Janet Purcell — known for her visual arts reporting for the Times of Trenton — is a featured artists in the current summer exhibitions on view at the Trenton City Museum.
Her solo exhibition “Writer Artist Janet Purcell… 25 Years Covering the Arts” is on view through Sunday, Sept. 8.
The Trenton native, who now lives in Hopewell, reflects on the journey that took her from her home on Genesee Street to become a regionally known arts writer, artist, and fiction writer.
“My father had a day job working at Eastern Aircraft and then other places (later as a lab assistant at the Plasma Physics Lab at Forrestal Center), but he was also a pen and ink artist,” she says on the screened back porch where she writes and reads. “He won the Best in Show award for one of his pieces at the New Jersey State Fair. It was always displayed at our house. He used to do his drawing, painting, and draft work at the kitchen table late at night, and I would sit and watch him. That’s how it started.”
Purcell then shows her father, William Knock’s, circa-1930 ink drawing of a couple and a child framed by tall city buildings. She points to the pained expression of the child and says it reflects an early part of her parents’ relationship: her mother, Lois, called off the engagement while her father was creating the work. When the relationship resumed, the pain remained in the art.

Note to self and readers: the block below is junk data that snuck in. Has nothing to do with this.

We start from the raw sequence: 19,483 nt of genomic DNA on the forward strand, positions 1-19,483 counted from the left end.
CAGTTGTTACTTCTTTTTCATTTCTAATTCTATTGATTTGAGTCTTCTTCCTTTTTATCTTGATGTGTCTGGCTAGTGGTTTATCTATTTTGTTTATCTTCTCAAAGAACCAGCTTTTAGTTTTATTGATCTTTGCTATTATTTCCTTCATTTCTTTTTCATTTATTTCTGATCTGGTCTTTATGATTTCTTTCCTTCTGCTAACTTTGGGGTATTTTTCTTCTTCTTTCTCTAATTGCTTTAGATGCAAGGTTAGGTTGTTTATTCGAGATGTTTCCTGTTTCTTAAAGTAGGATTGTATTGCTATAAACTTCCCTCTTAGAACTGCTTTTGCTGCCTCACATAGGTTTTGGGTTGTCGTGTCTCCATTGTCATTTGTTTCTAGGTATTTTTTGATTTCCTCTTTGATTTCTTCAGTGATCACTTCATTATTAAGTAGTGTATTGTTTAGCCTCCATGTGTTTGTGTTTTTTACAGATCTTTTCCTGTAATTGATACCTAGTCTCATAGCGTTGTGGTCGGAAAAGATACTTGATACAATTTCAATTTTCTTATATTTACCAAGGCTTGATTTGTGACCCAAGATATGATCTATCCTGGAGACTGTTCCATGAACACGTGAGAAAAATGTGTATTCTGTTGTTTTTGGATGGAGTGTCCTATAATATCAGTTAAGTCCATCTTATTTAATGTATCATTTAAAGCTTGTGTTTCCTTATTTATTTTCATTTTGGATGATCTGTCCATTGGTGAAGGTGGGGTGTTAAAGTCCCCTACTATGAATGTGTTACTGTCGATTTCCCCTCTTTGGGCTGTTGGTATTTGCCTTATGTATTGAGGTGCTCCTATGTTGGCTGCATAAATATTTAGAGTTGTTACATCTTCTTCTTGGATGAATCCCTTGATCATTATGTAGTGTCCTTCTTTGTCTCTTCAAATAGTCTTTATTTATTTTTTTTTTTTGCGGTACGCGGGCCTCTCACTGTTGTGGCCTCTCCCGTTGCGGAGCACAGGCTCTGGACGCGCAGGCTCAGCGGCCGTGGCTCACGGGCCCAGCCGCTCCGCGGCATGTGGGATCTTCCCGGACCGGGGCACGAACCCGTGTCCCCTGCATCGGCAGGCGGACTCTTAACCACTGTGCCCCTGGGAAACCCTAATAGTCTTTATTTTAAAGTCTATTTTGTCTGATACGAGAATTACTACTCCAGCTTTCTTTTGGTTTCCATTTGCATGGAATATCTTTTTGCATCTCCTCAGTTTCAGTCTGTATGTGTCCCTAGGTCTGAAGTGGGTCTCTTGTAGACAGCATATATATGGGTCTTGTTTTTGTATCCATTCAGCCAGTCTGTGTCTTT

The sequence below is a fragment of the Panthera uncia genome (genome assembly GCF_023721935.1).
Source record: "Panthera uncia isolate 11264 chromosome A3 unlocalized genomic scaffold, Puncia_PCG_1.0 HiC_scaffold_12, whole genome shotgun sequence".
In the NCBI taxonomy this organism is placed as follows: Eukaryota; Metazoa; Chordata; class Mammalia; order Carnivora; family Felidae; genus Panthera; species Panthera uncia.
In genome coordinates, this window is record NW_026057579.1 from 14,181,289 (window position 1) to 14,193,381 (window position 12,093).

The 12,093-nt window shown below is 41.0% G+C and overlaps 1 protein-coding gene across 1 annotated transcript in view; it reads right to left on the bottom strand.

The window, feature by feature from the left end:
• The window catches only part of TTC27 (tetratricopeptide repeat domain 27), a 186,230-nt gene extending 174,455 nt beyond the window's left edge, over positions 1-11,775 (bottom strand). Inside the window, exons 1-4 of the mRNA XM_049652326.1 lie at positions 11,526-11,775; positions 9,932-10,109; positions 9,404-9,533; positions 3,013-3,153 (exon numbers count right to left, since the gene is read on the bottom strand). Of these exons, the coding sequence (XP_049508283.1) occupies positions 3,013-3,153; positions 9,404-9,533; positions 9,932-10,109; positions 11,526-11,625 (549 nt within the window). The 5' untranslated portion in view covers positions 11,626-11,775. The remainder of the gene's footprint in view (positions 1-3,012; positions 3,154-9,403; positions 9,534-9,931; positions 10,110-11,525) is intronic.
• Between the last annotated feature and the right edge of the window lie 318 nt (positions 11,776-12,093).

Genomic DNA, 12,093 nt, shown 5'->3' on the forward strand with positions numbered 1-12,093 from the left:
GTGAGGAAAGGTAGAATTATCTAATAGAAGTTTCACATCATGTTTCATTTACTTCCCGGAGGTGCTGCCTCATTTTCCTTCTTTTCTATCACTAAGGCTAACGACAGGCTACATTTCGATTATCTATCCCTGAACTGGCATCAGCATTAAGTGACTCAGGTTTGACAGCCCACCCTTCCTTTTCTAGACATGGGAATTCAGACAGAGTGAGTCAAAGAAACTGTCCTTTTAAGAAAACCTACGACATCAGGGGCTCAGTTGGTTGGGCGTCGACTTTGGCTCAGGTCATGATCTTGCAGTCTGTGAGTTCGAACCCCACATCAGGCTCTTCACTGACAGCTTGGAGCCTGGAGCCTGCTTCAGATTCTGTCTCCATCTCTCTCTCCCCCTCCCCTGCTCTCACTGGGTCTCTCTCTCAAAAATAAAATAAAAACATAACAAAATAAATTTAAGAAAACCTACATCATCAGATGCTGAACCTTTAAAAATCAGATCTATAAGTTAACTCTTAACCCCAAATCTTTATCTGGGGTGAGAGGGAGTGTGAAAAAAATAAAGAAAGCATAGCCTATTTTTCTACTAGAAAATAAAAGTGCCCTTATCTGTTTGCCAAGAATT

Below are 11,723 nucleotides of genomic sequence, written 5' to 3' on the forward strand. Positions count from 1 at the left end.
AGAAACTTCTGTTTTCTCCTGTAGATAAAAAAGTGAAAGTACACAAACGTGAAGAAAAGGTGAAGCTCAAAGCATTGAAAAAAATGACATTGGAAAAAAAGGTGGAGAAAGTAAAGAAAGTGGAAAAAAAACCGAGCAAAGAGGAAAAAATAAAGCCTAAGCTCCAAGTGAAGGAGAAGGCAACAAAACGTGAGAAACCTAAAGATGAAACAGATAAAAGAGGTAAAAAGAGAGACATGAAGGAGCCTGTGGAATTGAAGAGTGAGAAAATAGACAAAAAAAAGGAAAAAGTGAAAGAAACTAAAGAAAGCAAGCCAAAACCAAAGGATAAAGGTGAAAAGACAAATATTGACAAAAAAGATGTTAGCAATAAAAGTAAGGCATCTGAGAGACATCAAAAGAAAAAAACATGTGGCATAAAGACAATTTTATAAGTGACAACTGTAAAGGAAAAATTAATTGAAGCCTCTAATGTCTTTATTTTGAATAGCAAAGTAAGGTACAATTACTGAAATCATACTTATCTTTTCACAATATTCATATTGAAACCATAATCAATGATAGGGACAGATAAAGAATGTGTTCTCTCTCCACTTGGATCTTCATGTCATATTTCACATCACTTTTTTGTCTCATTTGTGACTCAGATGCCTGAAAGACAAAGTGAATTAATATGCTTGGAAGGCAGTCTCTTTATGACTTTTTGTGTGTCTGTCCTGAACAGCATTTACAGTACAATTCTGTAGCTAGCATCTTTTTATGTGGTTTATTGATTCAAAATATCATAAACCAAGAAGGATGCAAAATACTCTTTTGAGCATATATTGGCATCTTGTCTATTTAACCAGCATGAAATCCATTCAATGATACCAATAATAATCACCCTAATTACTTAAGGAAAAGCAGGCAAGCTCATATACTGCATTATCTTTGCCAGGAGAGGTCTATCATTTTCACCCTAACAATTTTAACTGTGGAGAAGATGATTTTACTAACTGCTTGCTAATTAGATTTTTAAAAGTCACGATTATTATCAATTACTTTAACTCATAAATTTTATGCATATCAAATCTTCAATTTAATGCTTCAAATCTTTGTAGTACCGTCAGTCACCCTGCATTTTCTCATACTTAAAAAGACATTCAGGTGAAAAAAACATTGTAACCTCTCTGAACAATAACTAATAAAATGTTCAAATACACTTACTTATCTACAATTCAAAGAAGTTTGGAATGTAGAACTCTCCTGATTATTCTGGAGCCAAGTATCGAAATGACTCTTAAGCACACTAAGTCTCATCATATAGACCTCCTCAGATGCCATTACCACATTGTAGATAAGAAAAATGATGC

Purcell says her mother — who ran a children’s apparel shop called Tiny Towne — also had an artistic bent. “She sewed and made costumes for the Trenton High sports night. She did some painting. She was not very good at it, but she liked to do it.” Art also brought her parents together: her father first spotted her mother while she was working at her father’s Trenton music store on South Broad Street.
The future artist and writer says when she graduated from Trenton Central High School she had no thought of a life in art. “I trained as a legal secretary and right after high school went to work in Trenton for some well known attorneys. My mother always said, ‘Learn shorthand and typing and you’ll always be in demand.’ Both play in my life as a journalist. I’m so glad I took shorthand and kept it up,” she says, seemingly bemused by the twists of fate.